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Expressing the Sense of Congress that the President Posthumously Award the Presidential Medal of Freedom to Harry W. Colmery

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Date:
Location: Washington, DC


EXPRESSING THE SENSE OF CONGRESS THAT THE PRESIDENT POSTHUMOUSLY AWARD THE PRESIDENTIAL MEDAL OF FREEDOM TO HARRY W. COLMERY -- (House of Representatives - July 06, 2004)

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Mr. MORAN of Kansas. Mr. Speaker, I rise today in support of H. Con. Res. 257, a resolution that would urge the President to posthumously award Harry W. Colmery of Topeka, Kansas, the Presidential Medal of Freedom.
In order to receive the Presidential Medal of Freedom, a person must have contributed in one of the following areas: the security or national interest of the United States, world peace, or another significant public or private endeavor. Harry Colmery's work to bring the gift of education to so many millions of American service members certainly qualified.

Harry Colmery answered the call of duty in World War I by serving as a first lieutenant in the Army Air Service. Aviation was a new concept in those days, and Mr. Colmery showed exceptional bravery and faith by serving his country in the air.

Harry Colmery also served the United States as a lawyer, having received his law degree from the University of Pittsburgh in 1916. He used his education well and argued two successful cases before the U.S. Supreme Court. In his personal life, Mr. Colmery was active in the American legion, and its members elected him National Commander in 1936.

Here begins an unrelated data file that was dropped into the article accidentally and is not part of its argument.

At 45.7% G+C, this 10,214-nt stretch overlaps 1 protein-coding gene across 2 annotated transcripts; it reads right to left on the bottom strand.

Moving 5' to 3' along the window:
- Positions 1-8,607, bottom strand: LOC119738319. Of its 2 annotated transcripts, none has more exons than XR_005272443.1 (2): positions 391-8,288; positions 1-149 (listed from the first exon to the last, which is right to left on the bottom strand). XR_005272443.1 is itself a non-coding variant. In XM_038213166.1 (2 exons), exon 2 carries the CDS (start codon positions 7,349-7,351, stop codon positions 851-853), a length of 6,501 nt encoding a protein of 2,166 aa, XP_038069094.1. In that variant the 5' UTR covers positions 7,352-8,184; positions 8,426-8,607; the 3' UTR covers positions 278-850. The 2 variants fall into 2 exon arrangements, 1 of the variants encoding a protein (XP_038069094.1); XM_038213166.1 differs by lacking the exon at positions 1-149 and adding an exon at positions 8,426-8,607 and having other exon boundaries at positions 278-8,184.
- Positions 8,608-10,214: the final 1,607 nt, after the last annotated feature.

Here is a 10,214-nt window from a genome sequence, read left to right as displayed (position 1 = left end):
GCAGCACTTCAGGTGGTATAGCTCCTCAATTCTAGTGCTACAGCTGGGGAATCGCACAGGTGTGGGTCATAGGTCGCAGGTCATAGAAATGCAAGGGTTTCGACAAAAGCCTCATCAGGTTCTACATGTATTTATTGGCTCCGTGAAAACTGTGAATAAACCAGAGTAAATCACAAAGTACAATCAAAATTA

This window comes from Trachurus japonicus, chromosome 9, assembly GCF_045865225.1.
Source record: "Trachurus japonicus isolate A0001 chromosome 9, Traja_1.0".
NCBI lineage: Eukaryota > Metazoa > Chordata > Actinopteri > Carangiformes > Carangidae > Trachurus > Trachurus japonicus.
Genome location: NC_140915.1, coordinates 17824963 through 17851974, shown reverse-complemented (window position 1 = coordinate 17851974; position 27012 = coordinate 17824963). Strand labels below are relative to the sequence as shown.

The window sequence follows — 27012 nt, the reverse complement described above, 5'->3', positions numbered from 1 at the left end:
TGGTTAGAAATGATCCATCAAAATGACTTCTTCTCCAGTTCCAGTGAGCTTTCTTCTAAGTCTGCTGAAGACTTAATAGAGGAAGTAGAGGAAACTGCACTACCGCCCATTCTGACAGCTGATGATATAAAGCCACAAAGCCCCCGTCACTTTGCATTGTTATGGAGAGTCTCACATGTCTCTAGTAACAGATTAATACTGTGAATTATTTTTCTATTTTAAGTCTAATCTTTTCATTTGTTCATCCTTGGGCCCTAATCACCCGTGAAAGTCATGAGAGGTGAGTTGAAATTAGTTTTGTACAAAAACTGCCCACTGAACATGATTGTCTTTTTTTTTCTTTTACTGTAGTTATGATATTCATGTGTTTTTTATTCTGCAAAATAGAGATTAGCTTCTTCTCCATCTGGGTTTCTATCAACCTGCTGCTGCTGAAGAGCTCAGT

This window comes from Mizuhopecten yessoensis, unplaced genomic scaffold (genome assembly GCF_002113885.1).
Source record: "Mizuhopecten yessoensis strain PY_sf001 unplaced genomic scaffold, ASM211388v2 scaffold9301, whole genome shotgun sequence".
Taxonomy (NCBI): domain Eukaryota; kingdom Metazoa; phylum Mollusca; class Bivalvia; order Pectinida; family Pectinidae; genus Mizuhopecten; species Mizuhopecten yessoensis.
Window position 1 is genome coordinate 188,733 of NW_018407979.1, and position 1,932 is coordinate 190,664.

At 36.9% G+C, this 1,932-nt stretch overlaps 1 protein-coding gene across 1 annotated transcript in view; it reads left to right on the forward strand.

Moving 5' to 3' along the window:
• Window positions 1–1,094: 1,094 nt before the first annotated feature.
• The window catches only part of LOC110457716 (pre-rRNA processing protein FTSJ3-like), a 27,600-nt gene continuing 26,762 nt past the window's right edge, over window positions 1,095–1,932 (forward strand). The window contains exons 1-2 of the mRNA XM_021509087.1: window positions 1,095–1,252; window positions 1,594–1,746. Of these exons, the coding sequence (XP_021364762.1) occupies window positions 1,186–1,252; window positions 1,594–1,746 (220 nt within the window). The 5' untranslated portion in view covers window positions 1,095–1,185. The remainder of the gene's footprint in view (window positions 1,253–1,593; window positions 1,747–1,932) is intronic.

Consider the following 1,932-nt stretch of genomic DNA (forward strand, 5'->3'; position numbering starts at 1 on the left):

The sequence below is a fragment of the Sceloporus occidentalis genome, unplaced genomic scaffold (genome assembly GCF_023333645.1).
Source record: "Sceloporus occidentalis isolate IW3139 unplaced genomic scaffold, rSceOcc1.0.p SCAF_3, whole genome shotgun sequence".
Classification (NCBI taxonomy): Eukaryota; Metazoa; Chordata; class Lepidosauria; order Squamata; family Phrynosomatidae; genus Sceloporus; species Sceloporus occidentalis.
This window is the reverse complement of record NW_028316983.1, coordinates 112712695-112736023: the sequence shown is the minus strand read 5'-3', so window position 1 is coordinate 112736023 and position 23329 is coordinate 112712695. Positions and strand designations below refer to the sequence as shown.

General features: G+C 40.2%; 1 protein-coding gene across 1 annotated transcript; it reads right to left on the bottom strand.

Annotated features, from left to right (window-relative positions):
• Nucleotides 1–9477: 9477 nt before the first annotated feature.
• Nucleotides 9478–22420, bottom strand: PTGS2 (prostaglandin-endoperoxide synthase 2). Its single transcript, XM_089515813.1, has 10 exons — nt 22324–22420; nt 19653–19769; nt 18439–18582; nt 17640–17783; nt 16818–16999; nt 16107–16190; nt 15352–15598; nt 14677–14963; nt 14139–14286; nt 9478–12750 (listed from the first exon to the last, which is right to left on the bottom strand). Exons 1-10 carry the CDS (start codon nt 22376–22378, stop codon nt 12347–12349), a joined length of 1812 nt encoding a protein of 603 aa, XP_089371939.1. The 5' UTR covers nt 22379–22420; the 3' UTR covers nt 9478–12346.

In December of 1943, Mr. Colmery's law career and his devotion to his country intersected. Millions of young Americans had answered the call of duty and served in World War II and were starting to return home. Harry Colmery and the American Legion wanted to ensure that these returning soldiers would be able to transition back into civilian life. In Room 570 of the Mayflower Hotel in Washington, D.C., Mr. Colmery outlined the legislation that became the Servicemen's Readjustment Act of 1944, better known now as the G.I. Bill of Rights.

The G.I. Bill has helped to create over 250,000 engineers 238,000 teachers, 91,000 scientists, 67,000 doctors, and 22,000 dentists since being signed into law. Thanks to these men and women, bridges, buildings, and ships have been built; children have realized their dreams, scientific mysteries have been solved, and patients in need of care have been healed.

As an active member of the House Veterans Affairs Committee, I am proud that Mr. Colmery's work on the G.I. Bill of Rights is something we have built upon. In the 107th Congress, my colleagues and I worked to pass legislation to expand educational benefits for veterans. This legislation, The 21st Century Montgomery G.I. Bill Enhancement Act, included an increase in basic education benefits, an increase in the rate of survivors' and dependents' educational assistance and an expansion of the work-study program.

Today, the military operations in Afghanistan and Iraq are creating a new generation of veterans. Harry Colmery's foresight has secured valuable educational benefits for these men and women who are so bravely defending freedom in the war on terror and gives them opportunities for their futures.

I am pleased that my colleague, Mr. RYUN, has been successful in bringing this resolution to the House floor, and I am proud to be a cosponsor of this resolution to posthumously award the Presidential Medal of Freedom to Mr. Harry W. Colmery.

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